...an appropriately subtle espionage tale, told in spare prose ... This novel is to literature what pointillism is to art, with dots that combine to make a whole picture, one that merges a moving love story with details of a profession that, by its nature, involves both loyalty and duplicity. A stunner.
Lea Carpenter’s Red, White, Blue is...less an unfolding story than a series of set pieces, using—rehearsing might be a better word—some of the tropes of the spy thriller. There’s nothing new about this: Many a self-consciously literary novelist has dipped a toe in the genre in order to examine themes of identity, betrayal, duplicity and so on. Few, though, have skated quite so lightly over the surface of the world they’re borrowing ... What the threads have in common is a kind of dreamlike, affectless prose that effectively nulls characterization ... And the individual sections are, if anything, overcrafted, each straining for its own little epiphany ... Narrative scaffolding, indeed, is conspicuous by its absence throughout, and while we’re told at one point that 'the order in which we receive facts matters,' this isn’t borne out by the text, many of whose sections could be rearranged without fracturing the story. And yet, it weaves a spell. Though mannered and elliptical throughout, it’s more readable than those qualities usually herald, and in the end there’s something hypnotic about its stately, confessional prose. I’d hesitate to classify it as a spy novel, because it pretty clearly doesn’t want to get grubby. No: It’s a novel in which some of the characters are identified as spies. But in its contemplation of different kinds of lost innocence, it’s also pondering the fall.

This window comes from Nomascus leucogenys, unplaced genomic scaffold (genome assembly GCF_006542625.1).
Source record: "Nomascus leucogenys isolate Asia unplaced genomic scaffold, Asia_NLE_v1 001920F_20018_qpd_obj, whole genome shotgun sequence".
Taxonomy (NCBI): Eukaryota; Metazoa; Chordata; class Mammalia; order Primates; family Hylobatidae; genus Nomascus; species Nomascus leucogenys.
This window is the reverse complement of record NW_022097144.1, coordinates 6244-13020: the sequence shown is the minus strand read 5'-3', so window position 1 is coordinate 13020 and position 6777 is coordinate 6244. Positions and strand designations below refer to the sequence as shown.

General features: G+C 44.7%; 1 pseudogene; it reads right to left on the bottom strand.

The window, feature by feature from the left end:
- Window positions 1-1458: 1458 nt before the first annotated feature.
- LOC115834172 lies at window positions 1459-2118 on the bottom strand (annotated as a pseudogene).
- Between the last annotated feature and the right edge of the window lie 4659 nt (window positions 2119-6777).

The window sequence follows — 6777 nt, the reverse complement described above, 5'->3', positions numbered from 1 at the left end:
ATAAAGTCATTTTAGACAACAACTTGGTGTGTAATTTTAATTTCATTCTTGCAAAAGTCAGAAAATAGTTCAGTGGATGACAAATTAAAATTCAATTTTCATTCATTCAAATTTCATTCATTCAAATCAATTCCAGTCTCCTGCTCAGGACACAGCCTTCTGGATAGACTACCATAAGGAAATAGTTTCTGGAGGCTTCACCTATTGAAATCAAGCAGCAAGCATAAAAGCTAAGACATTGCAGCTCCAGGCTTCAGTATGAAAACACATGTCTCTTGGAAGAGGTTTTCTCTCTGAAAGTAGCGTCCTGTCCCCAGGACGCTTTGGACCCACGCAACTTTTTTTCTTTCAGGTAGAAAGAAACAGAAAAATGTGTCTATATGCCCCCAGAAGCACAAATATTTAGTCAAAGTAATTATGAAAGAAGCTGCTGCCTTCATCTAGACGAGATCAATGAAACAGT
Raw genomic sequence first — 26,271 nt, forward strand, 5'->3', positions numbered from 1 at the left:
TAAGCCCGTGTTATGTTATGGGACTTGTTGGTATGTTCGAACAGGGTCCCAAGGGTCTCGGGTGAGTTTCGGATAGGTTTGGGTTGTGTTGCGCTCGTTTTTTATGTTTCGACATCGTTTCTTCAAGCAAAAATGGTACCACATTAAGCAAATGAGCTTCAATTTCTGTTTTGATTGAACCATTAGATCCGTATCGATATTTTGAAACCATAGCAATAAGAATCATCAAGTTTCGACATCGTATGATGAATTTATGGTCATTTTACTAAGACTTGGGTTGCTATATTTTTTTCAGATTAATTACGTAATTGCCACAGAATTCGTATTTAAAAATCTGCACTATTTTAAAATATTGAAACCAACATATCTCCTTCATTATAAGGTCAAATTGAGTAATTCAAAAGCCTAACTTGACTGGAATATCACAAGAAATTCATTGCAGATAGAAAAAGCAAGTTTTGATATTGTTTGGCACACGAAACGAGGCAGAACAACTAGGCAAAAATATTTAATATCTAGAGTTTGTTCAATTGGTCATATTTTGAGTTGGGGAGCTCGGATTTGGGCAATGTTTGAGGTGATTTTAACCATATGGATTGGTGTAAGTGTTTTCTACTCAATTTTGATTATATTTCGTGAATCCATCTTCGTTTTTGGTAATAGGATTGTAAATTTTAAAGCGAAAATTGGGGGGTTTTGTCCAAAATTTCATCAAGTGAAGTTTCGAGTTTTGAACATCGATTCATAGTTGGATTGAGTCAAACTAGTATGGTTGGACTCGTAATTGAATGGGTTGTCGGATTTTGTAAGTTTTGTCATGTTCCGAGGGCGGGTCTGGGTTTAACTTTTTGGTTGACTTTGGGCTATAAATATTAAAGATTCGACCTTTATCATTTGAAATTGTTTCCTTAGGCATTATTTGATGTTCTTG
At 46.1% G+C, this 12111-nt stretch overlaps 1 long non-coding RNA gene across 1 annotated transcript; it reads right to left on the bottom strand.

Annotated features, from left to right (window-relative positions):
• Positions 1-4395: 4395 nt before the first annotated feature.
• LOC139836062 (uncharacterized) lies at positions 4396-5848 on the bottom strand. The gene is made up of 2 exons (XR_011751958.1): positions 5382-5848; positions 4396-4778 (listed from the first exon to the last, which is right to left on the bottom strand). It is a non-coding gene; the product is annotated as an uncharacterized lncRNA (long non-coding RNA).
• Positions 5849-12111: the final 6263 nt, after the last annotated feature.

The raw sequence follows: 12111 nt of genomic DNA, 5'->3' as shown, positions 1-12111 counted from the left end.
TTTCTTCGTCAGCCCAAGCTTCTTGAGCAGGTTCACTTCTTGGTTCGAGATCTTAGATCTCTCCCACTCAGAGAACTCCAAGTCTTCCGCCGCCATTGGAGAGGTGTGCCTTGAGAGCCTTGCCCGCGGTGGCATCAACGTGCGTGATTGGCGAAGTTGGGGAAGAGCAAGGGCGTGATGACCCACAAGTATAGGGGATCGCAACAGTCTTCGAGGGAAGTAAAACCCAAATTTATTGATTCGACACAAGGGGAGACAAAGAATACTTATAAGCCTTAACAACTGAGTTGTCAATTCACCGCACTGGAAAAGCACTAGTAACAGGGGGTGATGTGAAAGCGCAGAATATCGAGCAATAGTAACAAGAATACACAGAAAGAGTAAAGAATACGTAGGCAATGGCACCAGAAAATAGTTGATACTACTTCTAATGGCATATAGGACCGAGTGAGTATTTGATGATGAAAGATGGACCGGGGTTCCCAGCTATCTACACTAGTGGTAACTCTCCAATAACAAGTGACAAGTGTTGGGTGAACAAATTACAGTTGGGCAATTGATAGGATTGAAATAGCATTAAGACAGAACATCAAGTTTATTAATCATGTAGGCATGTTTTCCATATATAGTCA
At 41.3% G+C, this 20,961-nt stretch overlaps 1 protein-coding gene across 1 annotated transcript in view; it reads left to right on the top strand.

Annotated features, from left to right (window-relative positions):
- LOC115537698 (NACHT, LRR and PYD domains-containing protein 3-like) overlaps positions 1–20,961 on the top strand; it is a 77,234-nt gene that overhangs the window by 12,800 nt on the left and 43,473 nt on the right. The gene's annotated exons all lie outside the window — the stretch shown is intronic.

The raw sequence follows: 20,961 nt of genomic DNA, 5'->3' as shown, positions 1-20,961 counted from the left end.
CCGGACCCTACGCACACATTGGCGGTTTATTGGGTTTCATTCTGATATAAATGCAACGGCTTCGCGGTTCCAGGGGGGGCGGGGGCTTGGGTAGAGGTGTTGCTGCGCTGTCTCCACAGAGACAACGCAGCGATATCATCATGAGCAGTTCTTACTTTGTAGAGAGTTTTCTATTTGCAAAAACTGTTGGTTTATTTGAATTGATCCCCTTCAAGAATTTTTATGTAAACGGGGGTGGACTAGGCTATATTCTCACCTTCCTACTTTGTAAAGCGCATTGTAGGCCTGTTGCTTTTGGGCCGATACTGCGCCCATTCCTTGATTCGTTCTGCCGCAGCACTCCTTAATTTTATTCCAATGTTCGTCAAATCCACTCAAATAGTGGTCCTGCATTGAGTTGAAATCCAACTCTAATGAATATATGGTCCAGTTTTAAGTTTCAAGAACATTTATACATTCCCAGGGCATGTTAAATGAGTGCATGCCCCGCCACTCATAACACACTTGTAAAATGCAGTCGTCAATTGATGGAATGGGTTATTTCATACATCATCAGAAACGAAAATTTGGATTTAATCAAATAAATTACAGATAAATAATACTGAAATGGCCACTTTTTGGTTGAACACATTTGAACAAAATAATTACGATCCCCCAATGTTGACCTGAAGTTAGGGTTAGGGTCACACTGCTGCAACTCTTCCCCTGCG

A book combining literary sensibility with genre readability ... when I cracked open Lea Carpenter's Red, White, Blue a few weeks ago, I was thrilled ... you'll have to slow down a little, at least at first, to take in Carpenter's modus operandi ... many of the book's brief, taut chapters are narrated by [Anna's father] as he attempts to glean information from Anna without alerting her to the fact that there's a serious exfiltration in place ... While that is a seriously good setup, I found myself much more captivated by the nameless narrator's descriptions of CIA life ... What doesn't work as well as the espionage talk is the character development ... However, that may be deliberate. Carpenter is concerned with truth — and not in a simple way ... Some novels are elegant in theory, but bloody in practice, too — Red, White, Blue tries something new in mashing together high concepts and low blows.